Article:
Clay arrives in a large, rectangular, cardboard box. I carefully pull it out and place sliced small slabs on the large canvas that covers half of the classroom. A group of curious children gather around the clay. Clay is quickly transformed. Rolled into various sized balls. Carried in tiny hands. Flung and thrown onto the canvas. Rolled, pinched and stretched. Jumped on. Foreheads and footprints are pressed into it.

Forms emerge: long and thin snakes, baskets that transform into nests. Eggs, large and minuscule. Lots of stories that invite the children to share ideas, to become more and more engaged with the specificities of clay.

‘We need more nests!’, two children exclaim. With more nests on the canvas, eggs become hatching birds, snakes become worms, worms become food for baby eggs. Birds hatch. We wonder with the children if the classroom will become a space for caring for the baby birds.

New and related stories continue to emerge: Bunnies hatch from the carefully moulded eggs. Educators ponder. We stay with the trouble that this chunk of clay brought to us.

Clay forces us to think. Children become, as philosopher Donna Haraway would say, “writers/thinkers/makers” who “remake worlds” through their clay stories. We are reminded that clay is a new participant in the classroom.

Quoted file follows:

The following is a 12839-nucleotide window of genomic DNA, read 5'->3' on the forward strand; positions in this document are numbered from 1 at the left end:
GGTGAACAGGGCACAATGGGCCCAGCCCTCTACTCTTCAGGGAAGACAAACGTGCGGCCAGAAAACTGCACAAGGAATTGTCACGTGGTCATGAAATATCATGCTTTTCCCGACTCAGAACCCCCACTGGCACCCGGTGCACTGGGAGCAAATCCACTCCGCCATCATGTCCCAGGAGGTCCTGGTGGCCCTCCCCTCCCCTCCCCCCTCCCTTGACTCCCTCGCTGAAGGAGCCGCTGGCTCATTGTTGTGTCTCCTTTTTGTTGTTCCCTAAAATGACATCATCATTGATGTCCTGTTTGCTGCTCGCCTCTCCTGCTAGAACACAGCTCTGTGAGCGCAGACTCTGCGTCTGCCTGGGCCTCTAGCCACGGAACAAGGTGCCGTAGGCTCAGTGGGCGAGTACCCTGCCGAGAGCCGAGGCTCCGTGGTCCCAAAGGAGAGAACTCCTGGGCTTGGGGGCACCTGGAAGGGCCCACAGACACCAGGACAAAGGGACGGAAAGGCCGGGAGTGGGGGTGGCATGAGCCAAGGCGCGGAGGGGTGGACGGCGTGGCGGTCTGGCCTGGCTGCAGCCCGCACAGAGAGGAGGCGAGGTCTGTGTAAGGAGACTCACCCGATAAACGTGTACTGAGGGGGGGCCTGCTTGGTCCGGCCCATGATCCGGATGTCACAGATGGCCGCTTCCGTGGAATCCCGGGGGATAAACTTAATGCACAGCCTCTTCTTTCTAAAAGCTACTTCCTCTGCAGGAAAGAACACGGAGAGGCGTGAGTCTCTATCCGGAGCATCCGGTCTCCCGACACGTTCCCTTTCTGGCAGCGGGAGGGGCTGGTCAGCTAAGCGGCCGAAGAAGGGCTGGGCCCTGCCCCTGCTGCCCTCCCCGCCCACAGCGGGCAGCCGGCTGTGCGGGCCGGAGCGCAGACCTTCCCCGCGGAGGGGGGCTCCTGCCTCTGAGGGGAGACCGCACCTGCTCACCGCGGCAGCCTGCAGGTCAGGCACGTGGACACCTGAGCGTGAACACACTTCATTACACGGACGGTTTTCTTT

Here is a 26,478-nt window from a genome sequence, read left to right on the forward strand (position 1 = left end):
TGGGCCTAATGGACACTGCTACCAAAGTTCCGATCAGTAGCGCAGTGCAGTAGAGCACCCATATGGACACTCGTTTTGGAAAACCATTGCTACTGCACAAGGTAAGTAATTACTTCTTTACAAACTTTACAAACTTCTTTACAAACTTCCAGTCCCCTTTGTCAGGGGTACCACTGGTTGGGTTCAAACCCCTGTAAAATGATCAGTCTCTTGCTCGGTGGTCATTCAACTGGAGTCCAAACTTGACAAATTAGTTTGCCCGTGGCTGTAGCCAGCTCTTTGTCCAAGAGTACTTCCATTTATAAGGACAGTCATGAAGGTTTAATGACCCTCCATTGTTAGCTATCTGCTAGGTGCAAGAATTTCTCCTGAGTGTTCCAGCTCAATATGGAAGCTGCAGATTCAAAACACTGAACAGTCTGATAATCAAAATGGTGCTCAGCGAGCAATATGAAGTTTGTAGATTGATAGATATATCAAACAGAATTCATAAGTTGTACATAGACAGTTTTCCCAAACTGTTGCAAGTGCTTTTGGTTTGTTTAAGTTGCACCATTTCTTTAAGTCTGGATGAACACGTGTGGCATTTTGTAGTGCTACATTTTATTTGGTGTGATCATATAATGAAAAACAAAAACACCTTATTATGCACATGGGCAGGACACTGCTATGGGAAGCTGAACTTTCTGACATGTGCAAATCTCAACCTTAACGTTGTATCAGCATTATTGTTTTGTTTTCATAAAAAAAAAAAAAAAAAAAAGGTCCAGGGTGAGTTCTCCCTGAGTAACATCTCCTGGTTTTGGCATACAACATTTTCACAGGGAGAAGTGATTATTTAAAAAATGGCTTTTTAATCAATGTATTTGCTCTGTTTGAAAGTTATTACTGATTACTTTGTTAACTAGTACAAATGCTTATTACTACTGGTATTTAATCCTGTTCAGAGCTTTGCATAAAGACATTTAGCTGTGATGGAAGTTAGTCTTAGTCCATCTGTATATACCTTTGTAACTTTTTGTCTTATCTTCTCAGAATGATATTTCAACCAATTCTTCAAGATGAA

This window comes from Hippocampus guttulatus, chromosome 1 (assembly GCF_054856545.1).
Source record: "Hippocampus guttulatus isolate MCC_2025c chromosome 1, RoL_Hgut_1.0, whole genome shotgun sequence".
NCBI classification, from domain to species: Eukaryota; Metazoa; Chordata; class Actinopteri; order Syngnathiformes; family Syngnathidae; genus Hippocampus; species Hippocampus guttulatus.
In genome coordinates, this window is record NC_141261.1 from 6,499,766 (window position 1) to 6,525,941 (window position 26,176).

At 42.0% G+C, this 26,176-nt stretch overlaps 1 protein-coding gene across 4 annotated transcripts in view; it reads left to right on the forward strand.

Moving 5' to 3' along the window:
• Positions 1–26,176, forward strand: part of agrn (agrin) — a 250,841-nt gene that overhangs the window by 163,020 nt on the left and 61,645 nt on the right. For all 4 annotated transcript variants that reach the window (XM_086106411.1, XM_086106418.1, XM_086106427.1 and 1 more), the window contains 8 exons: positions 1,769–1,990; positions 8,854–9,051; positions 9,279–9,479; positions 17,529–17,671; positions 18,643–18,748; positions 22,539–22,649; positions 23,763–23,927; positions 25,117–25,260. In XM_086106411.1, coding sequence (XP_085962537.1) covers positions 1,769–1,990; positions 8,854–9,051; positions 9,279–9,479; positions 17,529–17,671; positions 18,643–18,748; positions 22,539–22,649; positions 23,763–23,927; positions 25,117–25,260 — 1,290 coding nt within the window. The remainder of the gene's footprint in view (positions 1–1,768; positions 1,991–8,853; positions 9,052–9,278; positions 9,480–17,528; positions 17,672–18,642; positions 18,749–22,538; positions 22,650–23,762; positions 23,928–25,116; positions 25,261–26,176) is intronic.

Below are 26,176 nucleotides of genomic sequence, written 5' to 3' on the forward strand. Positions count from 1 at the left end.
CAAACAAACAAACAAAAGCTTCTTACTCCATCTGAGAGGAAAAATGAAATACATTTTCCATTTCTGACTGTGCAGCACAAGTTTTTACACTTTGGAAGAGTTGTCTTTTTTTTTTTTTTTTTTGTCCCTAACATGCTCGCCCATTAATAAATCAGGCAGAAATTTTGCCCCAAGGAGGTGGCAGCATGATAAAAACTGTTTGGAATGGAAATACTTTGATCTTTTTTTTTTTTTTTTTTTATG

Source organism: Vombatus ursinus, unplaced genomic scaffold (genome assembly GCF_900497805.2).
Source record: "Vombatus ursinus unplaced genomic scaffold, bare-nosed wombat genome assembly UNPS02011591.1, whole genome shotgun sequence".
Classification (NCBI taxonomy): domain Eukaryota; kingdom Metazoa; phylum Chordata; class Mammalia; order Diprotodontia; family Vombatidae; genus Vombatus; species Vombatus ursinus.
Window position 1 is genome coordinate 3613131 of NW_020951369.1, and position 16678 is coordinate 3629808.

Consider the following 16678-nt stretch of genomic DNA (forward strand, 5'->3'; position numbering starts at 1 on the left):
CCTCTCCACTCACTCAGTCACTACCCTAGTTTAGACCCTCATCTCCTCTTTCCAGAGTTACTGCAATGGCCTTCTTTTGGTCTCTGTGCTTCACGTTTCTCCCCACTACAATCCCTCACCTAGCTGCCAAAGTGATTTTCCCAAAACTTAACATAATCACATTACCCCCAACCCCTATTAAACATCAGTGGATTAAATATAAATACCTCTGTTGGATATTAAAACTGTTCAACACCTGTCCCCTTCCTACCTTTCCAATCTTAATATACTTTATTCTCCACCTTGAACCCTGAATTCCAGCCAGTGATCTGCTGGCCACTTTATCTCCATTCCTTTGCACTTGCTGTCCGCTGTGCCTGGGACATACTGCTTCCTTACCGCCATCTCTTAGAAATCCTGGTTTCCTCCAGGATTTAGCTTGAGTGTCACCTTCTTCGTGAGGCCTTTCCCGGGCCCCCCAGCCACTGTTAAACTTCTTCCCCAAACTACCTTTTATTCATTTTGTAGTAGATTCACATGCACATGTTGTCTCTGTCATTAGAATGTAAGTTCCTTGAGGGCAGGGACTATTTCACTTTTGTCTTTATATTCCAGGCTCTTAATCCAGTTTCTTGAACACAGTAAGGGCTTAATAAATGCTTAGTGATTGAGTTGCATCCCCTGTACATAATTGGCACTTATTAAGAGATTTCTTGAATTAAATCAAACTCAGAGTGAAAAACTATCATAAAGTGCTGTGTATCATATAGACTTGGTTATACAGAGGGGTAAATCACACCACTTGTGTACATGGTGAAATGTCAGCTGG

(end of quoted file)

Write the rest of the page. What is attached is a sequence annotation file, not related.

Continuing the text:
As air and clay interact, some children notice that clay becomes harder and harder to work with. Water makes clay soft and squishy again. Have the children notice this change? How might we invite the children to attend to these subtle transformations?

Clay is able to slow things down in the classroom. It invites the children to follow its unexpected movements as it interacts with hands and feet, with canvas, with floor, with air. In this ‘clay ecology’, the production that is going on has a life of its own.

What does this clay ecology demand from us?